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Azole-Resistance in Aspergillus terreus and Related Species: An Emerging Problem or a Rare Phenomenon?

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Harvard

Zoran, T, Sartori, B, Sappl, L, Aigner, M, Sánchez-Reus, F, Rezusta, A, Chowdhary, A, Taj-Aldeen, SJ, Arendrup, MC, Oliveri, S, Kontoyiannis, DP, Alastruey-Izquierdo, A, Lagrou, K, Cascio, GL, Meis, JF, Buzina, W, Farina, C, Drogari-Apiranthitou, M, Grancini, A, Tortorano, AM, Willinger, B, Hamprecht, A, Johnson, E, Klingspor, L, Arsic-Arsenijevic, V, Cornely, OA, Meletiadis, J, Prammer, W, Tullio, V, Vehreschild, J-J, Trovato, L, Lewis, RE, Segal, E, Rath, P-M, Hamal, P, Rodriguez-Iglesias, M, Roilides, E, Arikan-Akdagli, S, Chakrabarti, A, Colombo, AL, Fernández, MS, Martin-Gomez, MT, Badali, H, Petrikkos, G, Klimko, N, Heimann, SM, Uzun, O, Roudbary, M, de la Fuente, S & Houbraken, J 2018, 'Azole-Resistance in Aspergillus terreus and Related Species: An Emerging Problem or a Rare Phenomenon?' Frontiers in Microbiology, bind 9, s. 516. https://doi.org/10.3389/fmicb.2018.00516

APA

Zoran, T., Sartori, B., Sappl, L., Aigner, M., Sánchez-Reus, F., Rezusta, A., ... Houbraken, J. (2018). Azole-Resistance in Aspergillus terreus and Related Species: An Emerging Problem or a Rare Phenomenon? Frontiers in Microbiology, 9, 516. https://doi.org/10.3389/fmicb.2018.00516

CBE

Zoran T, Sartori B, Sappl L, Aigner M, Sánchez-Reus F, Rezusta A, Chowdhary A, Taj-Aldeen SJ, Arendrup MC, Oliveri S, Kontoyiannis DP, Alastruey-Izquierdo A, Lagrou K, Cascio GL, Meis JF, Buzina W, Farina C, Drogari-Apiranthitou M, Grancini A, Tortorano AM, Willinger B, Hamprecht A, Johnson E, Klingspor L, Arsic-Arsenijevic V, Cornely OA, Meletiadis J, Prammer W, Tullio V, Vehreschild J-J, Trovato L, Lewis RE, Segal E, Rath P-M, Hamal P, Rodriguez-Iglesias M, Roilides E, Arikan-Akdagli S, Chakrabarti A, Colombo AL, Fernández MS, Martin-Gomez MT, Badali H, Petrikkos G, Klimko N, Heimann SM, Uzun O, Roudbary M, de la Fuente S, Houbraken J. 2018. Azole-Resistance in Aspergillus terreus and Related Species: An Emerging Problem or a Rare Phenomenon?. Frontiers in Microbiology. 9:516. https://doi.org/10.3389/fmicb.2018.00516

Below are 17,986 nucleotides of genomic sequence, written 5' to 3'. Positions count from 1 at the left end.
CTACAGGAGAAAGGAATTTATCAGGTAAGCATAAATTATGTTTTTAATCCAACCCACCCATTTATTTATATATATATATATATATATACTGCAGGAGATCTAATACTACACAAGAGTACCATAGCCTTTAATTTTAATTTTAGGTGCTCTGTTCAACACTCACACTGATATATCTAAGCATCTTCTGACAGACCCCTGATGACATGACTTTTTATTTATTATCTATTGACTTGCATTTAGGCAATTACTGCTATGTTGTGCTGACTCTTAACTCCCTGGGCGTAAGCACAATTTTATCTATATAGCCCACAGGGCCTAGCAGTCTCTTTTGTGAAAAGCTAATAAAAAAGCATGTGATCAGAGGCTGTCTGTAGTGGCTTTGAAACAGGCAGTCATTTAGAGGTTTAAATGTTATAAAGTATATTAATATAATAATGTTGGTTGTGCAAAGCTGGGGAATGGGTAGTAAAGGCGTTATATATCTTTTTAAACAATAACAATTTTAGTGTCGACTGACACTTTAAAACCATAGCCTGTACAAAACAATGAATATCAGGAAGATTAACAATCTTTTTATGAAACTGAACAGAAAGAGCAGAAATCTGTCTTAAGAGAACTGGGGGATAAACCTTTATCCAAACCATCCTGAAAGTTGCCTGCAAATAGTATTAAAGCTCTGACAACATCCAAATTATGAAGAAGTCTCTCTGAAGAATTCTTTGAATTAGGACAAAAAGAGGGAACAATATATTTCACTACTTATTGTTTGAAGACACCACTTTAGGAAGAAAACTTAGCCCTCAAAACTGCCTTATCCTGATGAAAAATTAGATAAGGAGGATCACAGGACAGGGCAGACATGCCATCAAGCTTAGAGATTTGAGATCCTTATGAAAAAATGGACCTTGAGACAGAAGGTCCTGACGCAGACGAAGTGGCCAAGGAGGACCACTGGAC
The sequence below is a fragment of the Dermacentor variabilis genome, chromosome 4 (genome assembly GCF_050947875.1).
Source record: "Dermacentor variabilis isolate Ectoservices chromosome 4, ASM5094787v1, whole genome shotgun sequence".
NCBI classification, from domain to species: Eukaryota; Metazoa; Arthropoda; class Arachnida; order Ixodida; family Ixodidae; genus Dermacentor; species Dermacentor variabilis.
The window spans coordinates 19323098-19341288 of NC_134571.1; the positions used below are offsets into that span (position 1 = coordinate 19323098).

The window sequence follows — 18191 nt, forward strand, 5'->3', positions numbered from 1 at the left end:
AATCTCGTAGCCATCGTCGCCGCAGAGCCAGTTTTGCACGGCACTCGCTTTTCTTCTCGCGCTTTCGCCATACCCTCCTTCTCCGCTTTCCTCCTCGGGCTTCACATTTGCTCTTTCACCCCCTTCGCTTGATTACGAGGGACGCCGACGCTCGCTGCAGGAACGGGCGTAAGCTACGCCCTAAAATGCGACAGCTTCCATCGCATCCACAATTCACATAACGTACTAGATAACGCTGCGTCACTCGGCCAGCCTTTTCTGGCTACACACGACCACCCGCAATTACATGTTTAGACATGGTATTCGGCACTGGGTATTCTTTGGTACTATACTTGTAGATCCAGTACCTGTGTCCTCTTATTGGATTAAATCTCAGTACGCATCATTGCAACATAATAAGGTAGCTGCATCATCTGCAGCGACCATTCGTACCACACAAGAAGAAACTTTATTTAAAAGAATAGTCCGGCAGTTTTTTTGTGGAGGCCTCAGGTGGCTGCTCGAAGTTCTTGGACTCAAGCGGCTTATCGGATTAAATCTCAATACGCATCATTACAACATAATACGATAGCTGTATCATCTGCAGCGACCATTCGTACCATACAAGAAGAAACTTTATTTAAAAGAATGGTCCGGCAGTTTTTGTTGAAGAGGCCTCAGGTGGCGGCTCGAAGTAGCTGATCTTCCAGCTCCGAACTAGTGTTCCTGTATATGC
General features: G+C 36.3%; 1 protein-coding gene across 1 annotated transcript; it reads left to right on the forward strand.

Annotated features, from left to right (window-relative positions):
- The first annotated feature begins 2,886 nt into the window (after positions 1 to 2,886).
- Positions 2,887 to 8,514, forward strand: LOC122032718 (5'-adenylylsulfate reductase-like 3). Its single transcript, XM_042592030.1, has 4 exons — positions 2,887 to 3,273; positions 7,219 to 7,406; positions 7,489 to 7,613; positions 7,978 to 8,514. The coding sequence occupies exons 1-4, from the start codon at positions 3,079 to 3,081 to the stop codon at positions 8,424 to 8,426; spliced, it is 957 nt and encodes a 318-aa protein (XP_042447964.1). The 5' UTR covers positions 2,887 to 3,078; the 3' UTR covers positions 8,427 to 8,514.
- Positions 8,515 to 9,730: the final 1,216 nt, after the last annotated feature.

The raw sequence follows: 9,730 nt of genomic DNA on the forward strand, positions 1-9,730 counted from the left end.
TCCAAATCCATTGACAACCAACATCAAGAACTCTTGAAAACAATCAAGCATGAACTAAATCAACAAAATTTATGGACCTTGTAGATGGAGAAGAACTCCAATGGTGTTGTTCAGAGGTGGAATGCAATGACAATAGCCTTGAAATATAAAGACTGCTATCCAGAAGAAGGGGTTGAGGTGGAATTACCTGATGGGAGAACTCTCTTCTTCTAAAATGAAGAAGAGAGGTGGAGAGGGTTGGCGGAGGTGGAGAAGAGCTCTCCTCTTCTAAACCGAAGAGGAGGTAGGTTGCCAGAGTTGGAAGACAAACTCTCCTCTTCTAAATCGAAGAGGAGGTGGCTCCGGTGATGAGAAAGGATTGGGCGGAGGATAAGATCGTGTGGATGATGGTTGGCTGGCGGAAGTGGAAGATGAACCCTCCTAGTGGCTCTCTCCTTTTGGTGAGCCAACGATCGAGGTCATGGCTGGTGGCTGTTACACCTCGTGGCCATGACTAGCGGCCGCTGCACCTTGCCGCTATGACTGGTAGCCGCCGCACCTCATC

MLA

Vancouver

Author

Zoran, Tamara ; Sartori, Bettina ; Sappl, Laura ; Aigner, Maria ; Sánchez-Reus, Ferran ; Rezusta, Antonio ; Chowdhary, Anuradha ; Taj-Aldeen, Saad J ; Arendrup, Maiken C ; Oliveri, Salvatore ; Kontoyiannis, Dimitrios P ; Alastruey-Izquierdo, Ana ; Lagrou, Katrien ; Cascio, Giuliana Lo ; Meis, Jacques F ; Buzina, Walter ; Farina, Claudio ; Drogari-Apiranthitou, Miranda ; Grancini, Anna ; Tortorano, Anna M ; Willinger, Birgit ; Hamprecht, Axel ; Johnson, Elizabeth ; Klingspor, Lena ; Arsic-Arsenijevic, Valentina ; Cornely, Oliver A ; Meletiadis, Joseph ; Prammer, Wolfgang ; Tullio, Vivian ; Vehreschild, Jörg-Janne ; Trovato, Laura ; Lewis, Russell E ; Segal, Esther ; Rath, Peter-Michael ; Hamal, Petr ; Rodriguez-Iglesias, Manuel ; Roilides, Emmanuel ; Arikan-Akdagli, Sevtap ; Chakrabarti, Arunaloke ; Colombo, Arnaldo L ; Fernández, Mariana S ; Martin-Gomez, M Teresa ; Badali, Hamid ; Petrikkos, Georgios ; Klimko, Nikolai ; Heimann, Sebastian M ; Uzun, Omrum ; Roudbary, Maryam ; de la Fuente, Sonia ; Houbraken, Jos. / Azole-Resistance in Aspergillus terreus and Related Species : An Emerging Problem or a Rare Phenomenon?. I: Frontiers in Microbiology. 2018 ; Bind 9. s. 516.